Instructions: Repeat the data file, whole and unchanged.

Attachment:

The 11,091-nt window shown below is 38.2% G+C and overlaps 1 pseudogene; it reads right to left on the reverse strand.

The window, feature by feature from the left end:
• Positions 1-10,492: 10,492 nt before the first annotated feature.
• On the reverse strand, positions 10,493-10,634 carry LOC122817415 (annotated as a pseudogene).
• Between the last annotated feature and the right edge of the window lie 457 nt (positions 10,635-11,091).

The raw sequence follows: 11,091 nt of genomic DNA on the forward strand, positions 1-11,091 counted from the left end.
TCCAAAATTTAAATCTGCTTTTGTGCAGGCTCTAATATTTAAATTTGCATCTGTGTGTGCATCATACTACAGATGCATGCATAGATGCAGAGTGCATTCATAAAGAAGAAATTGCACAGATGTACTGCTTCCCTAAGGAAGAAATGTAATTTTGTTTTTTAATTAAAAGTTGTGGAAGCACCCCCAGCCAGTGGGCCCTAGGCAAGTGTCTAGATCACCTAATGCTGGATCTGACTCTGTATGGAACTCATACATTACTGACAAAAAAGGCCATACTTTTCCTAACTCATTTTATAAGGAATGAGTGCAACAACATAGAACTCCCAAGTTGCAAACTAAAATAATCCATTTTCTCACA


The 11,091-nt window shown below is 38.2% G+C and overlaps 1 pseudogene; it reads right to left on the reverse strand.

The window, feature by feature from the left end:
• Positions 1-10,492: 10,492 nt before the first annotated feature.
• On the reverse strand, positions 10,493-10,634 carry LOC122817415 (annotated as a pseudogene).
• Between the last annotated feature and the right edge of the window lie 457 nt (positions 10,635-11,091).

The raw sequence follows: 11,091 nt of genomic DNA on the forward strand, positions 1-11,091 counted from the left end.
TCCAAAATTTAAATCTGCTTTTGTGCAGGCTCTAATATTTAAATTTGCATCTGTGTGTGCATCATACTACAGATGCATGCATAGATGCAGAGTGCATTCATAAAGAAGAAATTGCACAGATGTACTGCTTCCCTAAGGAAGAAATGTAATTTTGTTTTTTAATTAAAAGTTGTGGAAGCACCCCCAGCCAGTGGGCCCTAGGCAAGTGTCTAGATCACCTAATGCTGGATCTGACTCTGTATGGAACTCATACATTACTGACAAAAAAGGCCATACTTTTCCTAACTCATTTTATAAGGAATGAGTGCAACAACATAGAACTCCCAAGTTGCAAACTAAAATAATCCATTTTCTCACA